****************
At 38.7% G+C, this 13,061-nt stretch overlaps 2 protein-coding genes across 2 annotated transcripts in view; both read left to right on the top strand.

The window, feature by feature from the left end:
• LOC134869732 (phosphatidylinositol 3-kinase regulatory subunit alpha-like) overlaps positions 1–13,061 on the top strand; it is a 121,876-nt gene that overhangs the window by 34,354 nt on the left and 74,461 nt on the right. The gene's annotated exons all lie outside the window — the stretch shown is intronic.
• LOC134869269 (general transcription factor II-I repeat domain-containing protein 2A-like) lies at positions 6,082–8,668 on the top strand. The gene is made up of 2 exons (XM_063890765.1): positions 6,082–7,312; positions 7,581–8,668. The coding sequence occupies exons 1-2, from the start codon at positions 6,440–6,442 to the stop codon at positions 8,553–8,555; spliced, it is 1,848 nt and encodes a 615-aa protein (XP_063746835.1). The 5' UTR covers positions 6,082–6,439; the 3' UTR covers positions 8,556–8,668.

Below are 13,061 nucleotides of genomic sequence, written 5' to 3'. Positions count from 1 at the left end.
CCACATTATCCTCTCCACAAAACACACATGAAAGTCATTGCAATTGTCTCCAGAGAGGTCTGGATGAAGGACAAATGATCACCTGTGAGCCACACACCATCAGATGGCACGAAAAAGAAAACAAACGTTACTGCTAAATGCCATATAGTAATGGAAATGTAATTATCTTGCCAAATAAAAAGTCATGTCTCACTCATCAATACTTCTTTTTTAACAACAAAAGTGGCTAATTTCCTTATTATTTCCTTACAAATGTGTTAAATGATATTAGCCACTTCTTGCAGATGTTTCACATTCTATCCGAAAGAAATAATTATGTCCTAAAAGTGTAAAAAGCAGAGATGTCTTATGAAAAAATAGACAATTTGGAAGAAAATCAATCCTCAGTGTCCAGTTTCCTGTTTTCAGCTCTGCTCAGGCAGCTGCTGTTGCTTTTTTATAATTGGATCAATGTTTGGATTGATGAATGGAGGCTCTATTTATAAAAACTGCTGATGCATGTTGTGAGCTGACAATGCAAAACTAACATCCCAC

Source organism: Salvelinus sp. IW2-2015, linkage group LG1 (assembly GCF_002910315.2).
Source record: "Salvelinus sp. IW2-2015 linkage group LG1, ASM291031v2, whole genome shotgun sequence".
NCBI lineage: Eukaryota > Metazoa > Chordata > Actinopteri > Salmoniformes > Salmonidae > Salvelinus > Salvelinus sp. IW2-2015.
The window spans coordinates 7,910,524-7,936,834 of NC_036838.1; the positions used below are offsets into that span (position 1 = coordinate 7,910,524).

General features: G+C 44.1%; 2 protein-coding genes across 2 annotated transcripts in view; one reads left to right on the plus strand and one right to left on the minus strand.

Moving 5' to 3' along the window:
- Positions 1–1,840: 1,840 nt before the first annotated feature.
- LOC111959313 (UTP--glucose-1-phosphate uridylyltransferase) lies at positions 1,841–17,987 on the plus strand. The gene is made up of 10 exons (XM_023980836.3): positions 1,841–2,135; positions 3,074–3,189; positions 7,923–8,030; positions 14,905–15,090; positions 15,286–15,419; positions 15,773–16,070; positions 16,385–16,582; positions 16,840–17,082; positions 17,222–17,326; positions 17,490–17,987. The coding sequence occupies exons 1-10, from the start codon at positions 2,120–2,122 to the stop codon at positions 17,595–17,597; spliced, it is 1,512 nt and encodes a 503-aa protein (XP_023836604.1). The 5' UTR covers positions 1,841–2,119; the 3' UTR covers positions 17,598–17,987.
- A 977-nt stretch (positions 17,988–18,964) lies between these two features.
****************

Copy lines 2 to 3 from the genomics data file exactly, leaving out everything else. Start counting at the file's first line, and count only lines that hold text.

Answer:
The window, feature by feature from the left end:
• LOC134869732 (phosphatidylinositol 3-kinase regulatory subunit alpha-like) overlaps positions 1–13,061 on the top strand; it is a 121,876-nt gene that overhangs the window by 34,354 nt on the left and 74,461 nt on the right. The gene's annotated exons all lie outside the window — the stretch shown is intronic.